The Job Interview

June 2, 2017

The job market is heating up and employers are losing talented baby boomers to retirement, now may be the best time in a decade for workers with sought-after talent to leave their current positions for greener pastures. However, with every new job opportunity there is always one obstacle to overcome, “The Job Interview”. During my twelve years in recruiting I have seen the most qualified candidates fail to get positions repeatedly as they were not properly prepared for their interview. As a result, below are several tips using feedback from both candidates and hiring managers. These takeaways will help prepare you for your next interview. You would be surprised how many people fail to remember the most obvious tips.

 

Research the company:

First, prior to any interview it is imperative to research the company. This research starts immediately and should include more than just viewing the company’s website.  At a minimum, know the company’s mission statement, names of executive staff, the history of the firm, and information about the industry. If it’s a publicly traded company read the company’s annual report and know the revenue and company size. Compile a list of questions about the information you found online. The goal is to give the impression that you want this position and that it is important enough to do more than just basic research.

 

Research the interviewer:

It is also important to find out if the interview is going to be one-on-one or a panel interview. Usually you will receive this information prior to the interview but don’t be afraid to ask. Also, be sure to get the names of the people that are interviewing you; although you may not receive everyone’s name.  Most corporate employees have a LinkedIn account, there are advantages to knowing what position each interviewer holds and their background.

 

Dress to impress:

There’s an old adage that still holds true today, “you only get one chance to make a great first impression”. Professional business attire should always be worn to an interview. Stick with neutral colors such as black, navy, brown and gray.  Avoid wearing strong perfumes or cologne; smelling good may give us confidence but keep in mind that the interviewer may be sensitive/ allergic to fragrances therefore use sparingly.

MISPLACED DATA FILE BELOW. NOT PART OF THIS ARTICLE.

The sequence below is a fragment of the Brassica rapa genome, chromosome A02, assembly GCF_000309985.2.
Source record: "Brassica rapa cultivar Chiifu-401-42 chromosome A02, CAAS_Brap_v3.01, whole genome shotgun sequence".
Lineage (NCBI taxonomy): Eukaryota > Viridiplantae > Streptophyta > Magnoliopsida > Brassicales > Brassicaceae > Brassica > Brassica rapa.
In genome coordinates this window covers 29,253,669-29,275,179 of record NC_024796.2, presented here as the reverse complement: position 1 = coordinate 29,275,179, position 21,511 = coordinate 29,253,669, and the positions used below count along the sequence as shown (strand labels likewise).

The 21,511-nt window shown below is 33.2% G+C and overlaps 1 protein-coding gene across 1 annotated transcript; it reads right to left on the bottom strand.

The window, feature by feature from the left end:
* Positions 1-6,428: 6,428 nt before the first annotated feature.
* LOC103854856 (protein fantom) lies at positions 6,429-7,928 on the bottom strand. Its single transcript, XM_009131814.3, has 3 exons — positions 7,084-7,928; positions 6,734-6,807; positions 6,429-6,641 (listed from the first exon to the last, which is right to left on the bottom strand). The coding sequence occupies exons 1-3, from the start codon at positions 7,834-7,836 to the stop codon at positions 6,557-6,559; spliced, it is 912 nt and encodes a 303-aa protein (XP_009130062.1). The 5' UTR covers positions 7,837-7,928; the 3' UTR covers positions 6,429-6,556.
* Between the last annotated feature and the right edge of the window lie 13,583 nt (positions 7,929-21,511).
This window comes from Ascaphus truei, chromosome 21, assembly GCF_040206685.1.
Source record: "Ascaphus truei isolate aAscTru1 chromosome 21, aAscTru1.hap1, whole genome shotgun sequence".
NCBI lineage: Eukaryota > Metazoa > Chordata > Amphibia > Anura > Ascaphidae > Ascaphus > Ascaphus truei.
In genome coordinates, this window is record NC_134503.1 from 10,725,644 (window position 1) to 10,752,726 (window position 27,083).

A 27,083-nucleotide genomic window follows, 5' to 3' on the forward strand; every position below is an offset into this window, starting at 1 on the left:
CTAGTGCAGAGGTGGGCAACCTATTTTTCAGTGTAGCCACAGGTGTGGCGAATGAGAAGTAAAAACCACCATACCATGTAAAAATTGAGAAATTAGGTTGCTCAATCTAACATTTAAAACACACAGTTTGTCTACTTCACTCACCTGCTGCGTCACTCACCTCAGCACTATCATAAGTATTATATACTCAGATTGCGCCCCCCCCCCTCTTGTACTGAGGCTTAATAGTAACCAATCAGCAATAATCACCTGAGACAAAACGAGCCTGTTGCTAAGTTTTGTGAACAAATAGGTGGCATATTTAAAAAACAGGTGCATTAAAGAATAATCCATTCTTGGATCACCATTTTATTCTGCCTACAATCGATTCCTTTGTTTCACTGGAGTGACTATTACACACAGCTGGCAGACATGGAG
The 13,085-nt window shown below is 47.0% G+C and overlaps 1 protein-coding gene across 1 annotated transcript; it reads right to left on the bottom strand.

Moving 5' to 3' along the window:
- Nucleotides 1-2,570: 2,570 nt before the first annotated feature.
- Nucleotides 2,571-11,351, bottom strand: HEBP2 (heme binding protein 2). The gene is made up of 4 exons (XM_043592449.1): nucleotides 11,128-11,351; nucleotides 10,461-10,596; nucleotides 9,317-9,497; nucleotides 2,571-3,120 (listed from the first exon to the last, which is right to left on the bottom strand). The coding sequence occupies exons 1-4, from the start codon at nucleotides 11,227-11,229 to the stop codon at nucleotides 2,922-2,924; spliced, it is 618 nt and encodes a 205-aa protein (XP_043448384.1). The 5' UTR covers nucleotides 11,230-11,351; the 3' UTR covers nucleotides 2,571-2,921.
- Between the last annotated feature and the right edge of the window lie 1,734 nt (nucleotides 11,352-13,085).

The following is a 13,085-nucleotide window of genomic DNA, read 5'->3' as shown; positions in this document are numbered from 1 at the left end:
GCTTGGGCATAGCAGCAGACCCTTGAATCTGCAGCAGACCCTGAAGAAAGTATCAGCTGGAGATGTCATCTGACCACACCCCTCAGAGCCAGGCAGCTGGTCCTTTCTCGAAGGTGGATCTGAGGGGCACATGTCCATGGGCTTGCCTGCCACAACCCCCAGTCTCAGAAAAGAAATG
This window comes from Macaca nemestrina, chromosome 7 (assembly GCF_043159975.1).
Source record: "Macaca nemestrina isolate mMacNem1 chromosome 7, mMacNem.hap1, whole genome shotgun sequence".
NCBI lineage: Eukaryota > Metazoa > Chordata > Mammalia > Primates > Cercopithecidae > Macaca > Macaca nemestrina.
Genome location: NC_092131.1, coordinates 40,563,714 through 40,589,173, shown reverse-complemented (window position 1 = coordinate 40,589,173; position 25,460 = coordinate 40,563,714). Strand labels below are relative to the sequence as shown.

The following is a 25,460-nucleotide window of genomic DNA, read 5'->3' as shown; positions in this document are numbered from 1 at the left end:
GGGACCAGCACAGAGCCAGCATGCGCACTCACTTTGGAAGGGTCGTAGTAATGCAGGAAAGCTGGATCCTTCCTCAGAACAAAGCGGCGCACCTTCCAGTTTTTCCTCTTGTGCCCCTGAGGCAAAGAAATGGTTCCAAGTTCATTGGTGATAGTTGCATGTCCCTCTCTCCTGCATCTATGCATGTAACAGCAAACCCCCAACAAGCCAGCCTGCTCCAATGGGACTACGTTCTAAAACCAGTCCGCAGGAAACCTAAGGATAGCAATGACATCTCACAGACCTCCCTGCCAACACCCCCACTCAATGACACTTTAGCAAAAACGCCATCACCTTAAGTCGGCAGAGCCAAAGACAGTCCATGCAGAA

Arrive early:

Make sure to arrive early as you want the perspective employer to know that you are reliable, responsible and respectful of their time.  As a result, arrive at least 10-15 minutes early allowing for time to park and sign-in at the front desk.  Arriving earlier than that may make the perspective employer feel pressured and rushed. In the event you arrive too early:

  • Wait in your car or a nearby storefront

  • Check your appearance

  • Spend time going over some of the questions that may be asked during the interview

  • Ensure that you are poised and organized to ensure you walk in with confidence

 

Strengths and weaknesses:

One question that comes up a lot in interviews is, “What are your strengths and weaknesses?” Your answers should focus on your strengths that relate to the job description.  It’s hard to think of weaknesses but think of what you could improve pertaining to the perspective position. Give some examples of your accomplishments during the interview and remember this is not a time to be modest, speak with confidence when explaining your experience. When answering questions make sure to give specific examples but keep it short and concise. 

 

During Interview - Active Listening:

In a job interview it is crucial that you use active listening to focus on the conversation taking place and do not allow your mind to drift. It is essential to look at verbal and nonverbal communication while meeting with your perspective employer. Make your best effort to clearly listen to what the interviewer is communicating and engage not only your hearing but your vision to enhance your hearing. Perhaps you should write some notes to keep fully engaged. This encourages you to potentially not tune the interviewer out or daydream but most importantly it will keep you engaged and ready to answer whatever questions are asked.

 

A common mistake that interviewers often make is that they ask the interviewer to repeat the question more than once. This sends a message that you may be uninterested or struggling to focus. No one wants to send a negative message so always repeat questions in your head prior to answering them to ensure you are sending a positive response with your well prepared answer.

 

At the end of the interview it is common for the interviewer to ask, “Do you have any questions?"  You may want to ask the interviewer to elaborate on an item discussed during the interview or refer to your list of questions that you created prior to the interview. In addition, it is always a good idea to ask the interviewer what the next step is in the process. Asking this question lets you know what the interviewer’s time frame is for making a decision.

 

Thank them for their time and follow-up with a thank-you e-mail.  Read more on how to write a thank you note: The Art of the Thank You E-mail.       

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